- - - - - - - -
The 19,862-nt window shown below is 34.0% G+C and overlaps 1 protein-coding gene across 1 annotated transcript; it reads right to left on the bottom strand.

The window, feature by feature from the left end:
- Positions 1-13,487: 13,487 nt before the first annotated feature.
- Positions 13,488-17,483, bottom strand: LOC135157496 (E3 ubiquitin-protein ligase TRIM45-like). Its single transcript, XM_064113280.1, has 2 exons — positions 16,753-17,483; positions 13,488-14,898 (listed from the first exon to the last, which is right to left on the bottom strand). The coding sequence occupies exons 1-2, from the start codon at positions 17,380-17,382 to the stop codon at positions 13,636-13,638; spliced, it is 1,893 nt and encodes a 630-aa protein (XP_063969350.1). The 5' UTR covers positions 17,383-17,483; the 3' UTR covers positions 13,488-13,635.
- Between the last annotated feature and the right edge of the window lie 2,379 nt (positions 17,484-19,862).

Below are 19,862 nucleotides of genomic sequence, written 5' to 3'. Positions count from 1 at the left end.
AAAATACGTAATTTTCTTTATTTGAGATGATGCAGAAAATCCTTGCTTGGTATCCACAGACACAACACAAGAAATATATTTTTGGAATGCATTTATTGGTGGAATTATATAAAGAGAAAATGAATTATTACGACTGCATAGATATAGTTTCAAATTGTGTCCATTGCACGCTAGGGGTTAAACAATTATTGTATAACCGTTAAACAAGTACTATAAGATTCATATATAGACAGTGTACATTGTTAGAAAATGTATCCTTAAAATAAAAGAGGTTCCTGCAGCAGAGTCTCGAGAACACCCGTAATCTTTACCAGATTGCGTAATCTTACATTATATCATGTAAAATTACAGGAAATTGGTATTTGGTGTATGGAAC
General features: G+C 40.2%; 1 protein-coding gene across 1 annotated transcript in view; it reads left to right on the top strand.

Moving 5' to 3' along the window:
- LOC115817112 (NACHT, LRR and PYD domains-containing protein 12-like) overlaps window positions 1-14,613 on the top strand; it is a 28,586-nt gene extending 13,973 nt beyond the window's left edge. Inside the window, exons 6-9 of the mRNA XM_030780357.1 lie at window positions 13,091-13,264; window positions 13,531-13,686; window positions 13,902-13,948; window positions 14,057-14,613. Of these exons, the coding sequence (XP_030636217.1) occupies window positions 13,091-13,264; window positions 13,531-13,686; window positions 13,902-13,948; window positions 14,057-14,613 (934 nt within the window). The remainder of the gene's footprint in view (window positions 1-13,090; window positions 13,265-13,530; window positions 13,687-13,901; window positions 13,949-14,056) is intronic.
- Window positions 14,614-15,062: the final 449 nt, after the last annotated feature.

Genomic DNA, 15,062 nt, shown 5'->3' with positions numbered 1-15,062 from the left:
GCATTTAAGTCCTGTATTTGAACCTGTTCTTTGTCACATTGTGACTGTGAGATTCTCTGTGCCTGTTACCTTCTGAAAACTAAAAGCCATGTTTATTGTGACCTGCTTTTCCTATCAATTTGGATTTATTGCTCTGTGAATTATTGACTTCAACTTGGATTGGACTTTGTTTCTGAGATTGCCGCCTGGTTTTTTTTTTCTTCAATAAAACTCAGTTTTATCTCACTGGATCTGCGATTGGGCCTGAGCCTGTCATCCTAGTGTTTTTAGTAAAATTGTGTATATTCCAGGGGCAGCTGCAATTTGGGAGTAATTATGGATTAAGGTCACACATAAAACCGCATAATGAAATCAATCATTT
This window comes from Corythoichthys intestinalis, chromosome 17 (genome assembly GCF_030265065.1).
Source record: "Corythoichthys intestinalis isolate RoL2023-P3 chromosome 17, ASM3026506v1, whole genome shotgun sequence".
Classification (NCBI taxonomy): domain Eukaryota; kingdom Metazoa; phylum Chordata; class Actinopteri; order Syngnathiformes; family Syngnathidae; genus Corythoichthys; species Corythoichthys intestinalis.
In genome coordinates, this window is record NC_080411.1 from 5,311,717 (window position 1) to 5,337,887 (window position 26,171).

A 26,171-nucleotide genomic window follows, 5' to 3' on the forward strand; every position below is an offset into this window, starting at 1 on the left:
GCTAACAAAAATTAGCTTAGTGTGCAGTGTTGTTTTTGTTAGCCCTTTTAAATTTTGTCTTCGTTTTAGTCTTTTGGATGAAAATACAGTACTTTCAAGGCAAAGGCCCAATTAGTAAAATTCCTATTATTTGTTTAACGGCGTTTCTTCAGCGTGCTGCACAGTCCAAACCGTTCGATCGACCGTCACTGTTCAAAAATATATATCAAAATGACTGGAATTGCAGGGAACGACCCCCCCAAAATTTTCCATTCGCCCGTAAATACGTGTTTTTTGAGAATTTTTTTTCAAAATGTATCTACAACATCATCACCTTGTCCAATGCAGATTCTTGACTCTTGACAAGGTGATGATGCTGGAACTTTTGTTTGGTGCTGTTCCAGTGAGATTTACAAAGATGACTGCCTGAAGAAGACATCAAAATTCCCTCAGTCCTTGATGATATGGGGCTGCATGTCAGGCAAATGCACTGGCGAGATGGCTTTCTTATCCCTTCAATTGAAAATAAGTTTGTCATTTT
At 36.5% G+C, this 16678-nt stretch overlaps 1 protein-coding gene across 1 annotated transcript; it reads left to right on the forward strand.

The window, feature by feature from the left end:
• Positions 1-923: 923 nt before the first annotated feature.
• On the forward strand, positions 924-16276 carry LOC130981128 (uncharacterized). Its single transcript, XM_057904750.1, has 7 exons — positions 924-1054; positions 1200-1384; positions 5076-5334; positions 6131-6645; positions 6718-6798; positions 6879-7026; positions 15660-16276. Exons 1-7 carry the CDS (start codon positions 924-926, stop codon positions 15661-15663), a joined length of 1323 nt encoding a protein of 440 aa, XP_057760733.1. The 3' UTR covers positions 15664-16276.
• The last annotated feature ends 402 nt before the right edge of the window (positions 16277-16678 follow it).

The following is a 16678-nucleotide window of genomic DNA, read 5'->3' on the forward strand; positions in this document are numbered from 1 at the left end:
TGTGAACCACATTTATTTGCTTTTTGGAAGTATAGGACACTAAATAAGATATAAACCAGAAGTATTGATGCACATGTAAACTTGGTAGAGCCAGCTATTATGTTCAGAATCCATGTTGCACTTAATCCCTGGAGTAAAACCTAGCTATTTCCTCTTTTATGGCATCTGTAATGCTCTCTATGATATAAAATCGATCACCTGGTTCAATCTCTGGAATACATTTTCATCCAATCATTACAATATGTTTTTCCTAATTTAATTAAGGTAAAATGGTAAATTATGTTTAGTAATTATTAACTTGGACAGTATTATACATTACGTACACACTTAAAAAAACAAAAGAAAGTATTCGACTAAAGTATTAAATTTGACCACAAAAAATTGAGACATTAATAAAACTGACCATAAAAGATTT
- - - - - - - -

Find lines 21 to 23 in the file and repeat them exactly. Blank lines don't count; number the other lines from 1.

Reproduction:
The window, feature by feature from the left end:
• Positions 1-923: 923 nt before the first annotated feature.
• On the forward strand, positions 924-16276 carry LOC130981128 (uncharacterized). Its single transcript, XM_057904750.1, has 7 exons — positions 924-1054; positions 1200-1384; positions 5076-5334; positions 6131-6645; positions 6718-6798; positions 6879-7026; positions 15660-16276. Exons 1-7 carry the CDS (start codon positions 924-926, stop codon positions 15661-15663), a joined length of 1323 nt encoding a protein of 440 aa, XP_057760733.1. The 3' UTR covers positions 15664-16276.